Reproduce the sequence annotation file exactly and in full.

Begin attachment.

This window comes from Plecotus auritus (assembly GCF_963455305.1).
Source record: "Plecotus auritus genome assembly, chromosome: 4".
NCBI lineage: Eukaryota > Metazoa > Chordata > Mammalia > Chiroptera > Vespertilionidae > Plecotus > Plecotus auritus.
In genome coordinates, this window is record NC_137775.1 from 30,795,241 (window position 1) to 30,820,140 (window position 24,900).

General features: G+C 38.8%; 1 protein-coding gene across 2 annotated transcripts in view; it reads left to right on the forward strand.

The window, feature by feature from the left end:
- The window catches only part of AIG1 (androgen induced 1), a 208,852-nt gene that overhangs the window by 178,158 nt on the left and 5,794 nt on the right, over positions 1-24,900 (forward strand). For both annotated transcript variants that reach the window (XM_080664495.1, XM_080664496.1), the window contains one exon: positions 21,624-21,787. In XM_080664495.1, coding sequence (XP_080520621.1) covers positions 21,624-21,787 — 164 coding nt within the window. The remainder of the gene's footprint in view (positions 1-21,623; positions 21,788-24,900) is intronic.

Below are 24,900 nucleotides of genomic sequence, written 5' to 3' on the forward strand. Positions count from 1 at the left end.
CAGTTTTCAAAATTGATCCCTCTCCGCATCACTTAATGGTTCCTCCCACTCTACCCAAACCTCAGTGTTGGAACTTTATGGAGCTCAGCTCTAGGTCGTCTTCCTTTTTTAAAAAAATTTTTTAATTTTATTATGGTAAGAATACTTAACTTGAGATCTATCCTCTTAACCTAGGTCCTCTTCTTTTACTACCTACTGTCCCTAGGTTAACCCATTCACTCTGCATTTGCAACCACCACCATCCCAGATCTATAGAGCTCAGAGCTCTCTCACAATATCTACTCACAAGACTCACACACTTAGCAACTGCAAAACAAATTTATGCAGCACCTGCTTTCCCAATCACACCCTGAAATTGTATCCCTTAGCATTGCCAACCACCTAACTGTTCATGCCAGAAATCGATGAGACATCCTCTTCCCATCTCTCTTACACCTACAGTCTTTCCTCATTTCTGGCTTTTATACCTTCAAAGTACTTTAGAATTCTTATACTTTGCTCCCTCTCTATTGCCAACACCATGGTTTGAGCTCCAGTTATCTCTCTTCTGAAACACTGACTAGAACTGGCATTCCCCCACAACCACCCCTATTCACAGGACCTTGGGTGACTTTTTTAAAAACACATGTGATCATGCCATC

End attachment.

This window comes from Plecotus auritus (assembly GCF_963455305.1).
Source record: "Plecotus auritus genome assembly, chromosome: 4".
NCBI lineage: Eukaryota > Metazoa > Chordata > Mammalia > Chiroptera > Vespertilionidae > Plecotus > Plecotus auritus.
In genome coordinates, this window is record NC_137775.1 from 30,795,241 (window position 1) to 30,820,140 (window position 24,900).

General features: G+C 38.8%; 1 protein-coding gene across 2 annotated transcripts in view; it reads left to right on the forward strand.

The window, feature by feature from the left end:
- The window catches only part of AIG1 (androgen induced 1), a 208,852-nt gene that overhangs the window by 178,158 nt on the left and 5,794 nt on the right, over positions 1-24,900 (forward strand). For both annotated transcript variants that reach the window (XM_080664495.1, XM_080664496.1), the window contains one exon: positions 21,624-21,787. In XM_080664495.1, coding sequence (XP_080520621.1) covers positions 21,624-21,787 — 164 coding nt within the window. The remainder of the gene's footprint in view (positions 1-21,623; positions 21,788-24,900) is intronic.

Below are 24,900 nucleotides of genomic sequence, written 5' to 3' on the forward strand. Positions count from 1 at the left end.
CAGTTTTCAAAATTGATCCCTCTCCGCATCACTTAATGGTTCCTCCCACTCTACCCAAACCTCAGTGTTGGAACTTTATGGAGCTCAGCTCTAGGTCGTCTTCCTTTTTTAAAAAAATTTTTTAATTTTATTATGGTAAGAATACTTAACTTGAGATCTATCCTCTTAACCTAGGTCCTCTTCTTTTACTACCTACTGTCCCTAGGTTAACCCATTCACTCTGCATTTGCAACCACCACCATCCCAGATCTATAGAGCTCAGAGCTCTCTCACAATATCTACTCACAAGACTCACACACTTAGCAACTGCAAAACAAATTTATGCAGCACCTGCTTTCCCAATCACACCCTGAAATTGTATCCCTTAGCATTGCCAACCACCTAACTGTTCATGCCAGAAATCGATGAGACATCCTCTTCCCATCTCTCTTACACCTACAGTCTTTCCTCATTTCTGGCTTTTATACCTTCAAAGTACTTTAGAATTCTTATACTTTGCTCCCTCTCTATTGCCAACACCATGGTTTGAGCTCCAGTTATCTCTCTTCTGAAACACTGACTAGAACTGGCATTCCCCCACAACCACCCCTATTCACAGGACCTTGGGTGACTTTTTTAAAAACACATGTGATCATGCCATC